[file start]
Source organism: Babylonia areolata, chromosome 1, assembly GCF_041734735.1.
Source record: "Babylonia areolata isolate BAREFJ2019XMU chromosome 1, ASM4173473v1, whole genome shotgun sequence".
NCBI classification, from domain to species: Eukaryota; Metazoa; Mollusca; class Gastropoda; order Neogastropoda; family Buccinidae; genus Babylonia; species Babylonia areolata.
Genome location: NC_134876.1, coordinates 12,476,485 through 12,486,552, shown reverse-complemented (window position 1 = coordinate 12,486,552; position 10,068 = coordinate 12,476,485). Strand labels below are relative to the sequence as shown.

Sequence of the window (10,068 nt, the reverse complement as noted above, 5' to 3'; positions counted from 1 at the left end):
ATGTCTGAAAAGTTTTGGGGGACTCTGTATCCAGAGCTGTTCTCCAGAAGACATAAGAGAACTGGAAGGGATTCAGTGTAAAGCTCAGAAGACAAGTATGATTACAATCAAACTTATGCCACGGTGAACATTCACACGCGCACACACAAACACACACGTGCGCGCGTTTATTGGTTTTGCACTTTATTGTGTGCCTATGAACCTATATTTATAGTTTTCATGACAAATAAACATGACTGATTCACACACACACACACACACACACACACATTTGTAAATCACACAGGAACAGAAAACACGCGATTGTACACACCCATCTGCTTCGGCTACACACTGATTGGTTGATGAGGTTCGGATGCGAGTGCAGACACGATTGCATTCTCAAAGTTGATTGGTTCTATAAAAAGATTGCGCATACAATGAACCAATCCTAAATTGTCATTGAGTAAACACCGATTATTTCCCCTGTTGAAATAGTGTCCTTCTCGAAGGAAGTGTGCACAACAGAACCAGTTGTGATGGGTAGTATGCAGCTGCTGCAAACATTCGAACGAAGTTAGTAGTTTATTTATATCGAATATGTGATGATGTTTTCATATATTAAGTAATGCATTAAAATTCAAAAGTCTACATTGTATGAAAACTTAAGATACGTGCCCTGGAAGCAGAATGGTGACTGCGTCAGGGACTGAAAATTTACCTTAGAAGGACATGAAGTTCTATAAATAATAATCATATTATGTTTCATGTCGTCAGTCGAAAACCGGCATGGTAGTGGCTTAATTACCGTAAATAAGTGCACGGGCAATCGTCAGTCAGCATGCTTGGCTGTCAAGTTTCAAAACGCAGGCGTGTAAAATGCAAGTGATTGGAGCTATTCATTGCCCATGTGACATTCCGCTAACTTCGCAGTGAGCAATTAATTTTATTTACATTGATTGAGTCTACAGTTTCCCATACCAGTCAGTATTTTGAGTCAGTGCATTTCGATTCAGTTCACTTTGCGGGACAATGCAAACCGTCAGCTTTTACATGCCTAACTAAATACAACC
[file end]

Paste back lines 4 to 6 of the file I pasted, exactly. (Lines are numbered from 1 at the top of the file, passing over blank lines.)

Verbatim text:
Genome location: NC_134876.1, coordinates 12,476,485 through 12,486,552, shown reverse-complemented (window position 1 = coordinate 12,486,552; position 10,068 = coordinate 12,476,485). Strand labels below are relative to the sequence as shown.

Sequence of the window (10,068 nt, the reverse complement as noted above, 5' to 3'; positions counted from 1 at the left end):
ATGTCTGAAAAGTTTTGGGGGACTCTGTATCCAGAGCTGTTCTCCAGAAGACATAAGAGAACTGGAAGGGATTCAGTGTAAAGCTCAGAAGACAAGTATGATTACAATCAAACTTATGCCACGGTGAACATTCACACGCGCACACACAAACACACACGTGCGCGCGTTTATTGGTTTTGCACTTTATTGTGTGCCTATGAACCTATATTTATAGTTTTCATGACAAATAAACATGACTGATTCACACACACACACACACACACACACACATTTGTAAATCACACAGGAACAGAAAACACGCGATTGTACACACCCATCTGCTTCGGCTACACACTGATTGGTTGATGAGGTTCGGATGCGAGTGCAGACACGATTGCATTCTCAAAGTTGATTGGTTCTATAAAAAGATTGCGCATACAATGAACCAATCCTAAATTGTCATTGAGTAAACACCGATTATTTCCCCTGTTGAAATAGTGTCCTTCTCGAAGGAAGTGTGCACAACAGAACCAGTTGTGATGGGTAGTATGCAGCTGCTGCAAACATTCGAACGAAGTTAGTAGTTTATTTATATCGAATATGTGATGATGTTTTCATATATTAAGTAATGCATTAAAATTCAAAAGTCTACATTGTATGAAAACTTAAGATACGTGCCCTGGAAGCAGAATGGTGACTGCGTCAGGGACTGAAAATTTACCTTAGAAGGACATGAAGTTCTATAAATAATAATCATATTATGTTTCATGTCGTCAGTCGAAAACCGGCATGGTAGTGGCTTAATTACCGTAAATAAGTGCACGGGCAATCGTCAGTCAGCATGCTTGGCTGTCAAGTTTCAAAACGCAGGCGTGTAAAATGCAAGTGATTGGAGCTATTCATTGCCCATGTGACATTCCGCTAACTTCGCAGTGAGCAATTAATTTTATTTACATTGATTGAGTCTACAGTTTCCCATACCAGTCAGTATTTTGAGTCAGTGCATTTCGATTCAGTTCACTTTGCGGGACAATGCAAACCGTCAGCTTTTACATGCCTAACTAAATACAACC